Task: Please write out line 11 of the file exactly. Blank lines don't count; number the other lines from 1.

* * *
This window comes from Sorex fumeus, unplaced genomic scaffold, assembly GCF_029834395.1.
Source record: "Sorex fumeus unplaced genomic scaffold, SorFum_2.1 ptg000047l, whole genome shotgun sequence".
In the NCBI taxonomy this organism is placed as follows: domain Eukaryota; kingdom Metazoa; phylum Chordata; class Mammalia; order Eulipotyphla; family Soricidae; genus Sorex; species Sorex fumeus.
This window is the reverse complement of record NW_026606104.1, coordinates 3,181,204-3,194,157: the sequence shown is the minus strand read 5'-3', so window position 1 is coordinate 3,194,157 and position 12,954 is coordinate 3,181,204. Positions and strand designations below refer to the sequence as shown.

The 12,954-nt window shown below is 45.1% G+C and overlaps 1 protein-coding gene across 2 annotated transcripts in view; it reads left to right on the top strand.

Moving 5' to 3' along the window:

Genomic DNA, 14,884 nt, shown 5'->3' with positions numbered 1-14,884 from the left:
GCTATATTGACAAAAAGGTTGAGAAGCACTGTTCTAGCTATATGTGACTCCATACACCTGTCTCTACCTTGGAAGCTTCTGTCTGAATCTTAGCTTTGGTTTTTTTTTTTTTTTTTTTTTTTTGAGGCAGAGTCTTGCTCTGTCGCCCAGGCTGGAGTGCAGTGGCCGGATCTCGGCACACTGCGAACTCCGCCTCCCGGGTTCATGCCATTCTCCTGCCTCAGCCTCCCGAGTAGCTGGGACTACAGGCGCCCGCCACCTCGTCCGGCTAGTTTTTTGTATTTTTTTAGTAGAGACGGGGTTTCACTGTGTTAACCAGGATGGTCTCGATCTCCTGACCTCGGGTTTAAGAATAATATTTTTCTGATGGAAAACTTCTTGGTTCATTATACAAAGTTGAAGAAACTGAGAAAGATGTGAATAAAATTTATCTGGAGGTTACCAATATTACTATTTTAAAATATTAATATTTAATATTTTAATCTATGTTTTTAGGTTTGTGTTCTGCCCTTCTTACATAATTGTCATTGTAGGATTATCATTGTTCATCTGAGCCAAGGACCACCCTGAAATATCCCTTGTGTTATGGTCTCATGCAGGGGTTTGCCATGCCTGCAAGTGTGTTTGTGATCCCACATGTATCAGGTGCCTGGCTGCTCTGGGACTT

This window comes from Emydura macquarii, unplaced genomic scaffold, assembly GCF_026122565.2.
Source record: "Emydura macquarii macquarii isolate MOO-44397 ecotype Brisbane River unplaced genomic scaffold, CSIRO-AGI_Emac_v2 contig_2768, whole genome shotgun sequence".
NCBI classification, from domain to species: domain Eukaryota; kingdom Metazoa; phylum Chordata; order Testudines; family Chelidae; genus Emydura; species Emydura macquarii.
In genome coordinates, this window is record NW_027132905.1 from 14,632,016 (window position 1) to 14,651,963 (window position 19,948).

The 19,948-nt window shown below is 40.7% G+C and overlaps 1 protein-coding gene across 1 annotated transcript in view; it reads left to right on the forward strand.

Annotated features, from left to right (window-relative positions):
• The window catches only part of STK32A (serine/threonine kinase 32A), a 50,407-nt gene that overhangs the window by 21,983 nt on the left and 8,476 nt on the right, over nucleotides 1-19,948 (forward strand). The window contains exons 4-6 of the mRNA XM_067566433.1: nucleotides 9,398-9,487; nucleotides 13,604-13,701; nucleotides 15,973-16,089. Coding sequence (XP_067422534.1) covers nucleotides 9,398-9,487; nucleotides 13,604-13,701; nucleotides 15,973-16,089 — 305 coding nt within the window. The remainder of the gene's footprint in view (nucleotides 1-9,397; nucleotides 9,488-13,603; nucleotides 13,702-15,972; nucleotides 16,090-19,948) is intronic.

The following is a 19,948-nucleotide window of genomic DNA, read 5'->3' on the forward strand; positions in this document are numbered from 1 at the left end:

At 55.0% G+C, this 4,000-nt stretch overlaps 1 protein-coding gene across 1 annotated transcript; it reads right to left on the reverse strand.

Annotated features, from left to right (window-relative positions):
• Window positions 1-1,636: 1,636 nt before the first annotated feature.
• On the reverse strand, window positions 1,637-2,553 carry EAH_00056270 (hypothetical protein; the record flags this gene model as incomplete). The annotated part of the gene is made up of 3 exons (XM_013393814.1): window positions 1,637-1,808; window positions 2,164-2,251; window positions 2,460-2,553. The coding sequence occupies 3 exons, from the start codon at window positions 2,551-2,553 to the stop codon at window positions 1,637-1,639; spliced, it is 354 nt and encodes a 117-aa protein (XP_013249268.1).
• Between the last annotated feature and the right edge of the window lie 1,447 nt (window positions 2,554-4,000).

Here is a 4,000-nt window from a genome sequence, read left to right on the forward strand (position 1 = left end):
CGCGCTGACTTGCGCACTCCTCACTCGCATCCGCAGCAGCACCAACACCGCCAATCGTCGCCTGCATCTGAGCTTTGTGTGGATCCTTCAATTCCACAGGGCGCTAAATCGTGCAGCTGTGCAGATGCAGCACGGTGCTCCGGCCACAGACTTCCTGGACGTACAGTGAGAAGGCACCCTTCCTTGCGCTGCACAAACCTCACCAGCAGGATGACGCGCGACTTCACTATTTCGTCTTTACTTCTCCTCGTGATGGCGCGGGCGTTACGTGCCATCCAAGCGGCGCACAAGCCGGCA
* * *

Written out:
NCBI classification, from domain to species: domain Eukaryota; kingdom Metazoa; phylum Chordata; order Testudines; family Chelidae; genus Emydura; species Emydura macquarii.